As far as in-game strategy goes, Farrell made more than his share of curious calls but every manager is subject to that kind of scrutiny. Perhaps because of his lack of experience, Farrell did not always seem to have what veteran, successful managers have and that is the ability to be thick-skinned where criticism is involved.

His intelligence, his commanding presence and his background, from player to front-office man, to pitching coach under Terry Francona to manager with the Jays would tend to make him a candidate to be a good manager. Maybe, in Boston, he will be everything they expect him to be.

Those expectations are sky-high. Even some normally-cynical media types are convinced the Red Sox have just hired their version of Walter Alston or Gene Mauch, based upon relationships Farrell made during his years as the amiable, eloquent pitching coach.

Now that he’s the man on the hot seat, the face and voice of the team that dominates the narrative, not just in Boston but all of New England, they may find that he’s someone who can command a room, but also a guy with a few warts as well.

LOWS AND HIGHS FOR FARRELL

Examples of the good, the bad and the ugly on the John Farrell ledger this past season:

1. Knowing when

April 14: The Jays lead the Orioles 2-1 in the second inning. The bases are loaded and Jose Bautista has two strikes on him. Brett Lawrie (top) tries to steal home but is thrown out. Okay, it was not Farrell’s call, but it was typical of the poor discipline his Jays showed all season.

2. Feeling the squeeze

May 8: One out, top of the ninth in Oakland, tied 2-2. Eric Thames is at third, Colby Rasmus at first. Omar Vizquel pinch-hits for J.P. Arencibia, but his squeeze bunt is popped up, and caught for the second out. Kelly Johnson’s RBI single gives the Jays the lead, but their shot at a big inning is wiped out.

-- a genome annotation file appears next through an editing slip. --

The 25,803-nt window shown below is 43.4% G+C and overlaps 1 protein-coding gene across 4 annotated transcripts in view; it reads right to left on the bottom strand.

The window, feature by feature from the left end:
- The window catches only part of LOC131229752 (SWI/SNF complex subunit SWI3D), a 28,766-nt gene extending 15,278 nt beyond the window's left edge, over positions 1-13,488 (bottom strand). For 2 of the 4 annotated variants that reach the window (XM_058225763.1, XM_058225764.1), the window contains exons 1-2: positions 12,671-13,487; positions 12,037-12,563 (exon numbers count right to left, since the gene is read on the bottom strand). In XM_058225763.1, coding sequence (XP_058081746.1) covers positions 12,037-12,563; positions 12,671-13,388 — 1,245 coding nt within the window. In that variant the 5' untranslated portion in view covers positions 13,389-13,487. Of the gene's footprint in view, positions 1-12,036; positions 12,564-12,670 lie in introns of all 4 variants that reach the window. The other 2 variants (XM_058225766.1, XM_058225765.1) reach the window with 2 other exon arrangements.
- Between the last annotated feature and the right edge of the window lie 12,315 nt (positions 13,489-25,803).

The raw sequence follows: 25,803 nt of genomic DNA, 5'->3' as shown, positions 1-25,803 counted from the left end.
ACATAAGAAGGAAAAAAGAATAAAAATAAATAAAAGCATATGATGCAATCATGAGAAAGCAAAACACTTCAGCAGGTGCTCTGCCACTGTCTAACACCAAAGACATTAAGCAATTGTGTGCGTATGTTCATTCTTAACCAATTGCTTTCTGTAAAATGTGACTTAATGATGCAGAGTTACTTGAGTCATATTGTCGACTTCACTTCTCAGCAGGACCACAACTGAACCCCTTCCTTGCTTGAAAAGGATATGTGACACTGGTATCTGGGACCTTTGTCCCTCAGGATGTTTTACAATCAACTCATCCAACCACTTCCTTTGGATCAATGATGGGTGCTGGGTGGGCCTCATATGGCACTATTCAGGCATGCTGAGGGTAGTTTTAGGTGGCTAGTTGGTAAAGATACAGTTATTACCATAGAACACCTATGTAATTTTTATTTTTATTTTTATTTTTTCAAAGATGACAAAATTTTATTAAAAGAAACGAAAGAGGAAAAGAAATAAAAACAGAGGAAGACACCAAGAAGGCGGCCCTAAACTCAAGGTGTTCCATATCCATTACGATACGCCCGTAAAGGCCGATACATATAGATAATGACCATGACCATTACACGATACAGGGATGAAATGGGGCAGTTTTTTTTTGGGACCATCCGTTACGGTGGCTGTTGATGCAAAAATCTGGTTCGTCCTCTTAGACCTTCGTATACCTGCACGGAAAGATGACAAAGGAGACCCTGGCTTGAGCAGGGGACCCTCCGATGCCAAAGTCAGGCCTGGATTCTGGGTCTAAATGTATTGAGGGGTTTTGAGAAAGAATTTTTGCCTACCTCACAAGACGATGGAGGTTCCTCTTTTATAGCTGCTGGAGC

3. Closing time

May 9: After Francisco Cordero gives up five runs in the ninth on May 8, Farrell installs Casey Janssen as the closer. Janssen goes on to convert 22 of 24 save chances.

4. Wasted opportunity

Sept. 15: Jays down 2-1 to Boston in the fifth. Lawrie sac bunts runners to second and third. Encarnacion walked intentionally. Lind’s sac fly scores a run, but it’s all Jays get.

5. Telling it like it is

Sept. 29: Vizquel tells Sun that accountability for mistakes made both on the field and off it is lacking, an indictment of the club’s culture under Farrell.

 

THIS TIME, FAST

Countries have been invaded with less planning than Alex Anthopoulos put into his last managerial search two years ago. Expect a shorter, more efficient, more focused investigation this time around.

“I’ve only had a short time to think about it,” said Anthopoulos on Sunday, “but I’m expecting to have a much smaller group of candidates and I expect it to be resolved much more quickly. I feel like I can cut out a lot of steps. I’d like to move forward as fast as I can.”

Sandy Alomar Jr., DeMarlo Hale and Brian Butterfield were finalists along with Farrell the previous time and the GM said Sunday he is planning to inquire after some candidates who were denied to him last time because they were under contract. Tim Wallach was one candidate who the Jays were denied permission to pursue at this time in 2010.

“There are zero front-runners,” said Anthopoulos.